Art/Work – Life – Balance

Kidlit, SCBWI

Now that I’ve spent a whole weekend with this motto and listened to two talks (by Jennifer K. Mann and Kirby Larson), I want to share some of my notes and thoughts with you on this topic.

  • Acknowledge that your Art = Work.
  • Your Work matters.
  • Harvest “hidden pockets of time” (Mann), for example, while you’re commuting, at night, when your kids take a nap, …
  • Try to find useful things (like information/ inspiration/ people/ material/…) everywhere you go
  • Make your art/work portable so you can work everywhere! I try to carry a sketch pad with me at all times, and most of us are never without their smartphone, with which you can take pictures, take notes, do research,…
  • Be aware of your needs, self-care is important!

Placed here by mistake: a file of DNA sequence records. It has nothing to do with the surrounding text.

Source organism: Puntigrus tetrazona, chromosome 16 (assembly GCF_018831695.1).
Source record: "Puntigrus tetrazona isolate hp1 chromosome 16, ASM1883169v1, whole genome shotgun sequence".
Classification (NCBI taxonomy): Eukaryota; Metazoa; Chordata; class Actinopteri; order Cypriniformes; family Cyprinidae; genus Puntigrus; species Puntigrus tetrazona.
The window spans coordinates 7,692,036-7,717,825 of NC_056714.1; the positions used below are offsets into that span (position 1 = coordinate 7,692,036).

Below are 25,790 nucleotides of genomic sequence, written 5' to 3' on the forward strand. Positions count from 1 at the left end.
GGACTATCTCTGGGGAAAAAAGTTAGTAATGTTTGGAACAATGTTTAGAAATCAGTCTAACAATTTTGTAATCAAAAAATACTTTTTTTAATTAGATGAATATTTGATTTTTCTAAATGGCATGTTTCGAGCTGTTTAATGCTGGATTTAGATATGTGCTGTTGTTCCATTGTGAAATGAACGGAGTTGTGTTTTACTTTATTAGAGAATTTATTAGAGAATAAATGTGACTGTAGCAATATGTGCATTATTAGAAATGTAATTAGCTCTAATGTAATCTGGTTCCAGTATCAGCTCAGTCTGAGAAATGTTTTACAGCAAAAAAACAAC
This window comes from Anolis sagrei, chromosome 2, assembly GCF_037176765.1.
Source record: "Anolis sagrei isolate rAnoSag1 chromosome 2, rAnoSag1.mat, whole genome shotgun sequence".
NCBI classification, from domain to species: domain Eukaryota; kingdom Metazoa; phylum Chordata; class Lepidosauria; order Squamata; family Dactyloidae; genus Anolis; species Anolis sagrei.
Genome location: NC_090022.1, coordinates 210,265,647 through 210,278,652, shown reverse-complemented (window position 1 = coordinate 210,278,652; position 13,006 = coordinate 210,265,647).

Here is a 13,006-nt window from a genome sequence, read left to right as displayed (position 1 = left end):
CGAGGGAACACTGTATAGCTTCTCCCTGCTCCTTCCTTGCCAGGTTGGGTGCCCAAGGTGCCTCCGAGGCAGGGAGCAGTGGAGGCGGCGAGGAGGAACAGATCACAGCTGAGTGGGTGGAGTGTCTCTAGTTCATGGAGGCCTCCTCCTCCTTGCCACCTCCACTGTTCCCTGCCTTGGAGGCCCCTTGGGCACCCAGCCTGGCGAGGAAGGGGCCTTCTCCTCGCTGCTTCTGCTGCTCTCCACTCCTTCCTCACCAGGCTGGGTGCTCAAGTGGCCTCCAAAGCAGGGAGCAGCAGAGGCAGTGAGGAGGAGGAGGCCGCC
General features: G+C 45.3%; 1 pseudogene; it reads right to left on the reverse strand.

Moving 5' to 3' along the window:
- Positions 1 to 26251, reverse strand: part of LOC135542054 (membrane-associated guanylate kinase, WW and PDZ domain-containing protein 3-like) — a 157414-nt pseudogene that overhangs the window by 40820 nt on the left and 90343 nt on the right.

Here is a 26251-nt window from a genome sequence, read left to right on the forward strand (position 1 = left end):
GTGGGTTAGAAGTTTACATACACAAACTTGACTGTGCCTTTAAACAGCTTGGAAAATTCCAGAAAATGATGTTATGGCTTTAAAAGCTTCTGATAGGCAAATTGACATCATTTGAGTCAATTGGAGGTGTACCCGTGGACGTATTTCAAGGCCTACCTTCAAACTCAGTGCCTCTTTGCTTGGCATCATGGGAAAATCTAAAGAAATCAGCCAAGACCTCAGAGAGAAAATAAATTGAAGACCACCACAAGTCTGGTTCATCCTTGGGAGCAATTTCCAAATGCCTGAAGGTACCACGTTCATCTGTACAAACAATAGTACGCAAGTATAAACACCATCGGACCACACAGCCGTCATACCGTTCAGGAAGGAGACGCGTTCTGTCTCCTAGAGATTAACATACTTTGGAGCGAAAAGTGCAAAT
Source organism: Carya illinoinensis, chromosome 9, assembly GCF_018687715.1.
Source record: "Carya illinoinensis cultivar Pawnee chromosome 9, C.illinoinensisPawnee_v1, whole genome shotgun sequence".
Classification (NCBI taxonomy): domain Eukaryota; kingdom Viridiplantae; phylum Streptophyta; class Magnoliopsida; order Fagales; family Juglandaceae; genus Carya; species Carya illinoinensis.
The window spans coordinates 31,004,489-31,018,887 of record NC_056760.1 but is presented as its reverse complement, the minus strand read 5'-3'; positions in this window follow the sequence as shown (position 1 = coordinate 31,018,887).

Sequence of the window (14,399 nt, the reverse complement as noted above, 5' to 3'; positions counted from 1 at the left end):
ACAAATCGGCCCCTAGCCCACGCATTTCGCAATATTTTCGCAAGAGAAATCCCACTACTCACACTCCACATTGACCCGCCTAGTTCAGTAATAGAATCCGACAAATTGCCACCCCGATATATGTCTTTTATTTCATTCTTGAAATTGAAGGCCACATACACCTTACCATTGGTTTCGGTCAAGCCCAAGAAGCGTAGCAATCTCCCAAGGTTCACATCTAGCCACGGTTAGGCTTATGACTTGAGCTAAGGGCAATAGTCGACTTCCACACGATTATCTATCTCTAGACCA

• Keep a journal (whatever works best for you, a notepad, sketchpad, a digital note file on your smartphone, even Instagram is a journal!)
  • Look for memories and experiences in your life that are worth being told and shared
  • Engage friends and family to get some fresh ideas/ inspiration/help you get the time you need
  • Establish (good) habits/rituals/routines, that help you start the day/your work  (like making tea or taking a deep breath, easy things. If you already have a habit you can try to add a new one to that)
  • Enter competitions and take classes, be brave and learn! I submit to “draw this!” by the SCBWI every month and I’m always looking for opportunities.
  • Disregard advise that doesn’t feel right or that doesn’t work for you.
  • Life happens, be attentive! Everything has its time.
  • Find someone that supports you (this can be family & friends, but it can also be a critique group/partner, fellow artists, …)
  • Make it easy on yourself, let go of a clean house – it’s not worth it if it stops you from creating
  • Build connections! Go to conferences, workshops, events, … talk to people and stay in touch
  • “Don’t be afraid to make crap!” (Larson), in art quantity makes quality, you will always learn something (even if you draw the same apple a 100 times)